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There’s the president aiming a gun at the US Capitol building. There’s the president making a fool of himself — and, by extension, all of us — during a state visit to China. There’s the president as a giant misshapen cookie, as an oblivious astronaut, with a cat using his face as a scratching post. There’s the president’s vile visage turned into a gaudy, Mount Rushmore–meets–the pyramids of Giza monument. These could be political cartoons from November 12, 2017, mocking the misdeeds of the first 11 months in office of the 45th president of the United States, Donald Trump, but they are in fact from 1971, part of a vast body of work that Philip Guston made about our 37th president, Richard Nixon.
“The war, what was happening to America, the brutality of the world,” Guston told the New York Post in 1977. “What kind of man am I, sitting at home, reading magazines, going into a frustrated fury about everything — and then going into my studio to adjust a red to a blue?” That quotation, which is included in the wall text of Hauser & Wirth’s exhibition Philip Guston: Laughter in the Dark, Drawings from 1971 & 1975, gets at why this show seems so apt: just replace “magazines” with “Twitter,” and it’s 2016. At a moment when the sadness, fear, and disbelief at the outcome of Tuesday’s election are turning into resolve, galvanization, and mobilization, Guston’s incredible 170-something works here offer a case study in simultaneously overcoming a political and a creative block.
The exhibition marks the first time Guston’s entire body of work about Nixon has been shown together: a huge set of black-and-white drawings in pencil and ink from 1971, including a series of 73 that were intended for a planned book, Poor Richard (finally published in 2003), and seven works from 1975 depicting the then-former president suffering from phlebitis, which he developed while still under subpoena for three former aides’ trials. The 1971 drawings came at a crucial time in Guston’s career, when he was still reeling from the critical establishment blasting his turn to representational work the year before. “He is one of those painters fated to serve a taste instead of creating one, and his latest turn suggests that his sense of timing — so important for artists who are always running races with the Zeitgeist — is not what it used to be,” Hilton Kramer wrote in a savage New York Times review of Guston’s 1970 show at Marlborough Gallery. “The taste his new paintings are designed to serve may already have run its course.”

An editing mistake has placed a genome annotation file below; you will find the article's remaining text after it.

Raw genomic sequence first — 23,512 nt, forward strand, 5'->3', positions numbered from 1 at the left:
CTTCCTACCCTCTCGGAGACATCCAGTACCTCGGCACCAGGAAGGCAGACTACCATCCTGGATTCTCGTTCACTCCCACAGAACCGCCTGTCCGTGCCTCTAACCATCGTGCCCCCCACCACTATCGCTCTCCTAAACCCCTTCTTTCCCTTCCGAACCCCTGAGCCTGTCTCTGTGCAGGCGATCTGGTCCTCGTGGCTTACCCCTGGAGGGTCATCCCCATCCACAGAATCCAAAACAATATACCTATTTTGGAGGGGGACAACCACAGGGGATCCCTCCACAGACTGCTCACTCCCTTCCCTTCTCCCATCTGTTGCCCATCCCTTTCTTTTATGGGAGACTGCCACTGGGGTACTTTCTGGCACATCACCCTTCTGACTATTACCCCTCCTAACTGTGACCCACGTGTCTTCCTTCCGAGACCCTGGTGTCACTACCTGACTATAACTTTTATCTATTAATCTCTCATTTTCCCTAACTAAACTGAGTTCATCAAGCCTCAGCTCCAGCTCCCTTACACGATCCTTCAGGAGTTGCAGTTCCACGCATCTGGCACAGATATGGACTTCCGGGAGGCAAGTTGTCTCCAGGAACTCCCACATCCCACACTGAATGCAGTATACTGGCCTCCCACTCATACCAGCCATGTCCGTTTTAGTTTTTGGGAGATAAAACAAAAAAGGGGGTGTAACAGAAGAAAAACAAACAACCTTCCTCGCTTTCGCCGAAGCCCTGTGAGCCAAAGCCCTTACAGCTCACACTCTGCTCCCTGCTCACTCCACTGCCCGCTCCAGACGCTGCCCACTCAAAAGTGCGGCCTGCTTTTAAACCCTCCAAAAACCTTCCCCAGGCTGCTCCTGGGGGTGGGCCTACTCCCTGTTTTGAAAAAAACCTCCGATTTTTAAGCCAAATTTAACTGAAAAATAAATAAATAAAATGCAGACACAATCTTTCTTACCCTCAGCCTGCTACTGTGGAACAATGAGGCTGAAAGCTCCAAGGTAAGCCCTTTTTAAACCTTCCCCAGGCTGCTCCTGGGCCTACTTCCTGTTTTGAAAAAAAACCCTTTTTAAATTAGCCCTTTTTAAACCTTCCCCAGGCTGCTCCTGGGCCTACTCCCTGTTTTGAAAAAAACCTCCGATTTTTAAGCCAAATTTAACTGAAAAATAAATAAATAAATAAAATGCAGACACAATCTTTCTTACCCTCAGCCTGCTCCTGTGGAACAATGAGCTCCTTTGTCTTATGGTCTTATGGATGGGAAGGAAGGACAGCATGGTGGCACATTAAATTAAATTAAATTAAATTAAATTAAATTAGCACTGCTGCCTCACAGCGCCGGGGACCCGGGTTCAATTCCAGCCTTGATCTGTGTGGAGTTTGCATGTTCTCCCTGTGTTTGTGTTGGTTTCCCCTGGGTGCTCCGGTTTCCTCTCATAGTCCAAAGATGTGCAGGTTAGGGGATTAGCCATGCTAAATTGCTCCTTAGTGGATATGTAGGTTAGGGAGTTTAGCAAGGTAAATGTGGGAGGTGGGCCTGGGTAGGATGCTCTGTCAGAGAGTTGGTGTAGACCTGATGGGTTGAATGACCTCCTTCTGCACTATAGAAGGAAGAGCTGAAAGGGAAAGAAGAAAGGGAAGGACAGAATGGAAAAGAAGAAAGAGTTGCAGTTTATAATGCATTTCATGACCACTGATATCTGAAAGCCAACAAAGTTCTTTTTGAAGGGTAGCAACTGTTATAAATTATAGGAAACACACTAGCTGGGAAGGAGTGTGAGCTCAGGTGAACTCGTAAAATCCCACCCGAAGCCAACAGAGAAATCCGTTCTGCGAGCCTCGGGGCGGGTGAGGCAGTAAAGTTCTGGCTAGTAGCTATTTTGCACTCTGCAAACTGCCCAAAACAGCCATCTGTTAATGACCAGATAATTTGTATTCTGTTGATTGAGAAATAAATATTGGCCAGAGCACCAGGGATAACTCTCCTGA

Guston got the last laugh, and the taste he created is evident everywhere in this show. Combining a cartoonist’s sense of narrative, a caricaturist’s knack for stylized visual puns and symbolic shorthand, and a painter’s ability to refine a distinctive formal lexicon of shapes and subjects, the Nixon drawings offer a masterclass in political satire.
Guston typically portrays the president as just a long, straight nose projecting from between his jowly cheeks awash in five-o’clock shadow, an unsubtly phallic distortion (he was, after all, nicknamed “Tricky Dick”). Sometimes he has a thick unibrow. His tiny eyes alternately suggest suspicion, guilt, and cluelessness. His mouth, depending on the drawing, is either a crack between the butt cheeks that form his face or, in the more phallic images, a tumorous lump on the giant testicles of his cheeks. (I was regularly reminded of a favorite South Park episode while visiting this exhibition.) Grouped thematically and, in the case of the Poor Richard drawings, chronologically into a derisory biography, the drawings give a mocking account of famous episodes from Nixon’s life and presidency, as well as fanciful extrapolations like the president’s face as a kind of exploding, practically Cubist riff on Chinese temple architecture fused with battleship machinery. Guston turns grotesque in the seven works from 1975, which portray Nixon’s enflamed leg as a monstrous manifestation of his rottenness that he drags behind himself on a purgatorial beach.
The Guston exhibition seems especially apt as we prepare to live under a commander in chief who has been through more scandals in the last year than Nixon did during his entire, disastrous presidency; one who is vocal about and proud of the types of racist beliefs that Nixon only copped to after leaked recordings were released. To what kinds of satiric art will the Trump era give rise? What new tastes will artists invent from the extreme distaste Trump inspires? A concurrent exhibition at Joshua Liner Gallery, appropriately titled Why I Want to Fuck Donald Trump, offers some hints. The work in it was all created during Trump’s campaign, so its tone is more cautionary than Guston’s sustained assault on a buffoonish presidency, but in such works as Aaron Johnson’s raucous “The Burial of Liberty” (2016) or William Powhida’s “Study for Some Names for Drumpf” (2016), we see a similar spirit of satire and critique at play. Powhida’s work in particular, with its laundry list of insults and palette of mocking portraits, suggests an artist preparing for a protracted conflict with an ascendant tyrant. Like Guston’s epic visual poem to Nixon’s failures, such works offer a lexicon of words, symbols, characters, and caricatures that may help artists — and all of us — make the most of the next four years.
Philip Guston: Laughter in the Dark, Drawings from 1971 & 1975 continues at Hauser & Wirth (548 West 22nd Street, Chelsea, Manhattan) through January 14, 2017.
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